Families who refuse organ donation remind us to speak out about our wishes
In Dickensian London, the reading of the Will is normally the big reveal where we learn all of the secrets of the deceased characters. However, today, this is no longer the case. Wills are no longer "read" and may not actually be looked at until several days or weeks after death, depending on who has a copy of the Will and where it has been stored.
As such, there may be issues that you would like the people you leave behind to know about sooner. Instead of making provision in your Will, it is often prudent, both financially and practically, to make arrangements during your lifetime or to let people know your preferences in relation to the following:
- Organ donation: it has recently been reported that over the past five years, organs from 505 registered donors could not be made available for transplant due to objections from relatives. Whilst Wales has already adopted an opt-out system of organ donation, families can still have the final say over their loved one's donation.
Many people have strong feelings about their organs being made available to benefit others after their death but preferences can often be quite specific so it is advisable to make sure that your wishes are communicated to your family and noted on the organ donation register well in advance of the situation arising.
The Prime Minister has pledged that presumed consent to organ donation will be introduced nationwide but until this is approved, if you want to donate your organs, you should register as an organ donor and try to discuss your reasons for doing so with your family.
- Funeral wishes: It is fine to state simple funeral wishes in your Will as long as you have made people aware of this because it can be very embarrassing for your executors to find out that you wanted to be cremated when they have just attended your burial.
If you have preferences about your funeral such as where it should be held, your favourite recitals or hymns or songs to be played and potentially, who you want to be invited (or even who you do not want to be invited) then this should be recorded in a side letter that can be given to your executors, whilst you are still alive.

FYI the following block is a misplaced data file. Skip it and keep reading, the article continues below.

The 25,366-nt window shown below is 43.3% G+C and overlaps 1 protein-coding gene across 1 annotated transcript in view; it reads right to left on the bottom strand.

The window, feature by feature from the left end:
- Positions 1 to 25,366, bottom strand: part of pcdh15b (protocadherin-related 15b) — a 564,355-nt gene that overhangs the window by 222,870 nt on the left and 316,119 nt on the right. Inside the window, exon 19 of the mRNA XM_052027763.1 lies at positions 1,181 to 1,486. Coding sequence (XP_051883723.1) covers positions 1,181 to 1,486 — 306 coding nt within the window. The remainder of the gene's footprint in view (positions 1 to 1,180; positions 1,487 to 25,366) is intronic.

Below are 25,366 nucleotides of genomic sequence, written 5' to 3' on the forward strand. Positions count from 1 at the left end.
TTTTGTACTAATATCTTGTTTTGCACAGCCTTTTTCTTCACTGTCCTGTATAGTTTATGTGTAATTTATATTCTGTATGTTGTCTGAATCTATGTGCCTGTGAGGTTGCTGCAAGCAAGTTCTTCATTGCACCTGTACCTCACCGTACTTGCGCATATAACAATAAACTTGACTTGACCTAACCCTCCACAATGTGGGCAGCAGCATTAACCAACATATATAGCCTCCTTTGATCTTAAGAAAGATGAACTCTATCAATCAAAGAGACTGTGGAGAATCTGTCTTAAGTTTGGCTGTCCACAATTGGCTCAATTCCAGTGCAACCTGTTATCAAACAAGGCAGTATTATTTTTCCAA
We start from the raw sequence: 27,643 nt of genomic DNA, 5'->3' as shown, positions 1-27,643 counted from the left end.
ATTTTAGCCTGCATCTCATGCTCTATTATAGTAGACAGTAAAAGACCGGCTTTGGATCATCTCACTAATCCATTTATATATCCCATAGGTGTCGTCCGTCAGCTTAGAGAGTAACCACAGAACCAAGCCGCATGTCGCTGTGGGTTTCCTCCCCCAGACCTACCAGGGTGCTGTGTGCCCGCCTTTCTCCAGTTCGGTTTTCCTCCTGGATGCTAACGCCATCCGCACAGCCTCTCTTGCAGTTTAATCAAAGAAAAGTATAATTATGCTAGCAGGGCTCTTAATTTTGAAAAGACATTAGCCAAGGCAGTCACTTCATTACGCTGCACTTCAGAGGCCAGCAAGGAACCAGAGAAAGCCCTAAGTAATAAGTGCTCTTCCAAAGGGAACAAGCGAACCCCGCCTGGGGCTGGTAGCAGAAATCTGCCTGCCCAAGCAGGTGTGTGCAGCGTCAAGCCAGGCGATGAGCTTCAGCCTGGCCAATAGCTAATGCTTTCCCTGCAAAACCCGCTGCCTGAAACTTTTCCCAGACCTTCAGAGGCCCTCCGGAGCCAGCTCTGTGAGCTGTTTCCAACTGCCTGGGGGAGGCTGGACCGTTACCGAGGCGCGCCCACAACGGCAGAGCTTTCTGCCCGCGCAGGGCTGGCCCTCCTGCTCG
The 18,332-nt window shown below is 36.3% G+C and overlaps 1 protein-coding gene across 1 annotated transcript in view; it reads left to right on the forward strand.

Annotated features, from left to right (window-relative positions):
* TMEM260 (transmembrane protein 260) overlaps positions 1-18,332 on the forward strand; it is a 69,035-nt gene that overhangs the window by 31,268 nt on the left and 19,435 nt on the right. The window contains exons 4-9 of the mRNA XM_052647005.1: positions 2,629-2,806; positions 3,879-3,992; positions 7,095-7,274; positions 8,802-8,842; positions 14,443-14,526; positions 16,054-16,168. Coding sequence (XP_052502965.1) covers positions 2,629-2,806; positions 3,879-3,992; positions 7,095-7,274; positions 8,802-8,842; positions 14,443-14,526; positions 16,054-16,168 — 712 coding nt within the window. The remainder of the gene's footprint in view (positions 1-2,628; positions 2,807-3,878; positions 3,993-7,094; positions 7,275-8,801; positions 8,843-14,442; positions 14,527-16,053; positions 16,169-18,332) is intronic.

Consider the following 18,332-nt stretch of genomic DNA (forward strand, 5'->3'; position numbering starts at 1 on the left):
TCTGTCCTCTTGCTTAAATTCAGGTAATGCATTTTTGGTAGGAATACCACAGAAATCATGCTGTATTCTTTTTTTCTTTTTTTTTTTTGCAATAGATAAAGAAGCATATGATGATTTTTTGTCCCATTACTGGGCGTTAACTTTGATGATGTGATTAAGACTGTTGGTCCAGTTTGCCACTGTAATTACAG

It should also be remembered that your funeral is an expense that can be deducted from your taxable estate, so why not go out with a big party – better that your friends and family remember you in style than the tax man taking 40%!
- Lack of capacity: Many people consider what they want to happen to their assets when they are gone by having a Will but it is also important to think about what might happen if you are still here in body but not in mind.
To cover that situation it would be well worth considering making a Lasting Power of Attorney. There are two types, one which allows you to appoint attorney's to deal with your property and finances and one which allows them to deal with your health and welfare issues. Read more about LPAs here. Again, it is important that family members know what is included in these, as in the latter, you can give your attorney's the power to give or refuse consent to life sustaining treatment if you have strong feelings about being resuscitated or the types of treatment you do or do not wish to receive.
If you would like more information on any of the above issues or your estate planning in general, then please do get in touch with Laura Harper in the Succession and Tax and team.